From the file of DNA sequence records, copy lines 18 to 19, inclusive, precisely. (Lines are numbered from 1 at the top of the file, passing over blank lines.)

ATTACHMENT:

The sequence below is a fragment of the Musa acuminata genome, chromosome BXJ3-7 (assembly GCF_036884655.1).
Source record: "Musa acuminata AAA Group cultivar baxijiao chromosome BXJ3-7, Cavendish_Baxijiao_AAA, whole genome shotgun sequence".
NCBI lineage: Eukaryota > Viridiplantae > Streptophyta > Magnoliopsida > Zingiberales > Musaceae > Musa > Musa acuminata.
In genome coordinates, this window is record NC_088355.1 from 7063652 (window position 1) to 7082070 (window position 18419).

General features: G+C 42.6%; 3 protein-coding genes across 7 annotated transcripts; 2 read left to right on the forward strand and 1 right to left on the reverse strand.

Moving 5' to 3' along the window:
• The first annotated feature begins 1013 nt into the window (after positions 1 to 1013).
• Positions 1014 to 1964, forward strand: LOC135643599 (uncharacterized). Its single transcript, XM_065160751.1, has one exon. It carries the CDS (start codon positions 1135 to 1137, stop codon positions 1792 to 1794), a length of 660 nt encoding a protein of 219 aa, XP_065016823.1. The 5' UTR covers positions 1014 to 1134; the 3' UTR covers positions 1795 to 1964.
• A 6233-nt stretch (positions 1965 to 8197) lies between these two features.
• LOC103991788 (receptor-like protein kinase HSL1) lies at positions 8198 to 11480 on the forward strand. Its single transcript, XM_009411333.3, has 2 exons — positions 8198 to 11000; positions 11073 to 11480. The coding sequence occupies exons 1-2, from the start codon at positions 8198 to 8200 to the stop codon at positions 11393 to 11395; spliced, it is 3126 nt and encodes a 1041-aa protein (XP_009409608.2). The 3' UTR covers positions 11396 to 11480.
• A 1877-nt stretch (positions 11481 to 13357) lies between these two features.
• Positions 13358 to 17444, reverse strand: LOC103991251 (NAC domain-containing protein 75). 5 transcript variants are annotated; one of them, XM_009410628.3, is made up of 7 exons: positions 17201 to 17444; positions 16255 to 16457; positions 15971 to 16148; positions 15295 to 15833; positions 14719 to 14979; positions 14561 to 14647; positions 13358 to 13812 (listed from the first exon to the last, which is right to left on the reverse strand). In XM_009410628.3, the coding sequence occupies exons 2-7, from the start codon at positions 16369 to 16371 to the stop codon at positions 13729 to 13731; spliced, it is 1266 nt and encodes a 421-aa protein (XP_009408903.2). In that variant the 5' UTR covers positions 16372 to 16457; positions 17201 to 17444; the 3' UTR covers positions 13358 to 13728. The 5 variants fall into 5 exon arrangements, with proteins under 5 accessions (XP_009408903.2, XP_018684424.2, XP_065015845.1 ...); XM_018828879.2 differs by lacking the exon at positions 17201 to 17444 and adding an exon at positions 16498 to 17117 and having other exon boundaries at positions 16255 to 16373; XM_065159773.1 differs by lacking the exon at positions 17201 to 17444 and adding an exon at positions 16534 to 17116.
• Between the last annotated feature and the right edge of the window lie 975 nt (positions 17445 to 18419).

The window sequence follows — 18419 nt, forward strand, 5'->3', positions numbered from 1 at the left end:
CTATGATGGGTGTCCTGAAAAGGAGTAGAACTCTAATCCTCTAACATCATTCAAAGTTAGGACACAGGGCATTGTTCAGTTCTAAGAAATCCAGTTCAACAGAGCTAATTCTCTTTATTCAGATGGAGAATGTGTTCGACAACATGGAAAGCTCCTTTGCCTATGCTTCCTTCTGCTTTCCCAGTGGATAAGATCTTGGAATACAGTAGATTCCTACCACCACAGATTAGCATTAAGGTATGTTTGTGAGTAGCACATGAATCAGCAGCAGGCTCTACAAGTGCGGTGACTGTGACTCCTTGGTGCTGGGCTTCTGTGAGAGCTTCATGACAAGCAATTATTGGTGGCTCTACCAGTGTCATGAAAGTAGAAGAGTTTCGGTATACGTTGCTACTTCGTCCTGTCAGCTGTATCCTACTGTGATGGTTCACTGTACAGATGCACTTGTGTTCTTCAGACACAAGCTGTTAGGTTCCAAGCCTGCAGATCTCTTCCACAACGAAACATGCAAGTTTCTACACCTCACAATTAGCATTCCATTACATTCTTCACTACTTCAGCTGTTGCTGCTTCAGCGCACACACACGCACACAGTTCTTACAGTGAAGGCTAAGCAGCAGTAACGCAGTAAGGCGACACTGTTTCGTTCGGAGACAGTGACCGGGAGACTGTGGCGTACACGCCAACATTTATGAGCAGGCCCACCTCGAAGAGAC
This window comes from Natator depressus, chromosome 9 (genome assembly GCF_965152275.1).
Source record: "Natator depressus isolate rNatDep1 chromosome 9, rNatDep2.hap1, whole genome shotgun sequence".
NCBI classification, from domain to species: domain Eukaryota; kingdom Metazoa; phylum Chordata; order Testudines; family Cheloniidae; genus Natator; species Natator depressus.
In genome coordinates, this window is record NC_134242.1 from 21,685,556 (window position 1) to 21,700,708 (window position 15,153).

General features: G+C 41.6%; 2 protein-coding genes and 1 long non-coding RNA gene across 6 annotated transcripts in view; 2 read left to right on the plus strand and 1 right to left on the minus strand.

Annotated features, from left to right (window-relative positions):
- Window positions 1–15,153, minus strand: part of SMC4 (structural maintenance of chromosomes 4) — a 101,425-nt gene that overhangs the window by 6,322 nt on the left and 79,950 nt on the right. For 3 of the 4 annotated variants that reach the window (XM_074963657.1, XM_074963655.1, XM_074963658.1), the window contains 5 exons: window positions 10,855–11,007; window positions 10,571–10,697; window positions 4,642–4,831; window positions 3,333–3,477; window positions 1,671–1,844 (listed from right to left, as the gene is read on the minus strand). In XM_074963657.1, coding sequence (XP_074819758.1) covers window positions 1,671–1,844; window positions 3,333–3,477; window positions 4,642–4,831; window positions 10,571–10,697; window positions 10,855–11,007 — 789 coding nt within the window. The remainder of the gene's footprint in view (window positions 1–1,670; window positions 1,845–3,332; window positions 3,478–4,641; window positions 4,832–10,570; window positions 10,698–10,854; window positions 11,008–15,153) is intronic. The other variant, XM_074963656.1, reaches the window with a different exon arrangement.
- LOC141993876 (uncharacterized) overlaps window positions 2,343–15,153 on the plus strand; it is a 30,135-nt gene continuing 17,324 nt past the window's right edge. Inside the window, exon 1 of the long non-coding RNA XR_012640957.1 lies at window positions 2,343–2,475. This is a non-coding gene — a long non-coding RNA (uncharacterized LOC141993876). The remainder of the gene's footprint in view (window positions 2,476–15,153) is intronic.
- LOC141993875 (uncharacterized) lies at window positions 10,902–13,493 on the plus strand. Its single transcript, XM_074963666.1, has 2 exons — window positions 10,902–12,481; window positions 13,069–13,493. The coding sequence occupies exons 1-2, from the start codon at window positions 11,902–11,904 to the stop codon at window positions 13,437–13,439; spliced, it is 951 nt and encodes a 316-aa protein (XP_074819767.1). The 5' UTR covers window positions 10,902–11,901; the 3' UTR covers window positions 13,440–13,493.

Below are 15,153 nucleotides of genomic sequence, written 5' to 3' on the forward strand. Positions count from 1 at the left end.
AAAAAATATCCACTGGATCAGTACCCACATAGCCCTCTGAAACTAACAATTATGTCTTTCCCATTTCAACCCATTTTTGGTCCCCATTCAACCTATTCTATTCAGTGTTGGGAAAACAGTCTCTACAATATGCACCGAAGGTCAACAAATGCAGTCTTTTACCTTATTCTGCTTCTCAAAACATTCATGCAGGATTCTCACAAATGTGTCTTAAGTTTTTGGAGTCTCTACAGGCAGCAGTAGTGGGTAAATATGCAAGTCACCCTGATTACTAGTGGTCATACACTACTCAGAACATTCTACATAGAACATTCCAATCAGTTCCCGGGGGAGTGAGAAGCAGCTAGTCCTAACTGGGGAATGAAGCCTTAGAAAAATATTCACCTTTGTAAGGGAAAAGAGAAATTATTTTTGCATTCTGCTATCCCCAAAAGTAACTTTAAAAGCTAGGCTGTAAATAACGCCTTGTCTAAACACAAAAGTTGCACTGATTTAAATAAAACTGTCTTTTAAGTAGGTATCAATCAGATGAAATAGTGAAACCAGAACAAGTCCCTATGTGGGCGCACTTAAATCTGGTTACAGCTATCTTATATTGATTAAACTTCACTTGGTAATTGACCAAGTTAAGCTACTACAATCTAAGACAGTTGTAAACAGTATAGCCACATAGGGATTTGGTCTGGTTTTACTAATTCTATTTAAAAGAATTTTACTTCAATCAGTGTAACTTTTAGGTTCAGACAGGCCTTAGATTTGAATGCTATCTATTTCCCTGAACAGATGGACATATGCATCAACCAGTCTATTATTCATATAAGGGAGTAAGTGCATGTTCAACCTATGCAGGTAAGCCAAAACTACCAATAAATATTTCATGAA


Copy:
NCBI classification, from domain to species: domain Eukaryota; kingdom Metazoa; phylum Chordata; order Testudines; family Cheloniidae; genus Natator; species Natator depressus.
In genome coordinates, this window is record NC_134242.1 from 21,685,556 (window position 1) to 21,700,708 (window position 15,153).